If you’re a first-time homebuyer in Maryland, you may have heard conflicting information about tax credits and other incentives offered in Maryland, so we’ve dispelled a few common myths.
As long as you have not owned a principal residence in Maryland in three years, you qualify as a Maryland first-time homebuyer.
FALSE: The code does not provide a reset clause – if you have ever previously owned a principal residence in Maryland, no matter when, you are not eligible for the exemption.
If you have previously owned a property in Maryland, but have never lived in that property, you qualify for the exemption.
TRUE: The requirement is that you must not have previously owned a principal residence in Maryland. Previously owning a non-principal residence does not disqualify you, as long as the property that you are purchasing will be your principal residence.
It does not matter how you title the property, you will receive the exemption as long as you are a Maryland first-time homebuyer.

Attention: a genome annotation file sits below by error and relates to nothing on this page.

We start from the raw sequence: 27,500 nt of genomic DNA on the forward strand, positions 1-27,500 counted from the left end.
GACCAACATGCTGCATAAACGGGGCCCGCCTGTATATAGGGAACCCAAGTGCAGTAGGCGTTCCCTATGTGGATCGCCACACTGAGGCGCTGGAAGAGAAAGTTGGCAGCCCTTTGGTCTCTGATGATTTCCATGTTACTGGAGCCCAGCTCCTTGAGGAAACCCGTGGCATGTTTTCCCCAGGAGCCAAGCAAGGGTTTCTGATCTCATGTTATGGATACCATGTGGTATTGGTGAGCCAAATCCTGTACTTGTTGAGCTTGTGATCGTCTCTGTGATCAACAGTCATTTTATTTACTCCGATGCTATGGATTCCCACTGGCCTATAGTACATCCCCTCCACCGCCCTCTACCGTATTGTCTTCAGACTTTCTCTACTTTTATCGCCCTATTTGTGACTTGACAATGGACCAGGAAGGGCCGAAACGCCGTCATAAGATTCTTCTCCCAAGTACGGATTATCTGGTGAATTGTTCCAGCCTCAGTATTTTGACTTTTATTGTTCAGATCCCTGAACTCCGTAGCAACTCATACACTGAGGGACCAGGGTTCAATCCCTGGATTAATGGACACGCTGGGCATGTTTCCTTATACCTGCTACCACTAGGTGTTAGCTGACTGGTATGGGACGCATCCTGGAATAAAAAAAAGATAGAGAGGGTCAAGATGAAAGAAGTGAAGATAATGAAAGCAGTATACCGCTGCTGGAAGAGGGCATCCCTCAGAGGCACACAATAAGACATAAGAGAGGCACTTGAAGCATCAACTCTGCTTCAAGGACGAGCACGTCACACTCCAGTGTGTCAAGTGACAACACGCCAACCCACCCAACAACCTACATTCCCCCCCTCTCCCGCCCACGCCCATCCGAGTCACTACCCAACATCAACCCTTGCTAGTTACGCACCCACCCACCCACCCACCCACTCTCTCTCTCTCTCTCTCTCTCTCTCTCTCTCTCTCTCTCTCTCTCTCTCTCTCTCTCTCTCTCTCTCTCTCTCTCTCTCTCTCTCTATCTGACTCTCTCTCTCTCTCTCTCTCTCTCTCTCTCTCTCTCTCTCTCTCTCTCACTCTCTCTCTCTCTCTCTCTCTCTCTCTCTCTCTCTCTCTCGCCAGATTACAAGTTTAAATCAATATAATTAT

FALSE: If the purchaser is a Trust, a Partnership, an LLC, or a Corporation, it can not qualify as a Maryland first-time homebuyer.
If two people are buying a principal residence, as long as one of the buyers has never previously owned a principal residence in Maryland, they can receive the exemption.
FALSE: Every purchaser who intends to live at the property as a principal residence must have never previously owned a principal residence in Maryland.
While I qualify for the exemption, my parents who will be on title only to help me get the loan disqualify me since they already own a principal residence in Maryland.
FALSE: The Maryland Code will still allow the exemption as long as the parents sign an affidavit stating that they are a co-maker or guarantor of a purchase money deed of trust and that they will not occupy the residence as their principal residence.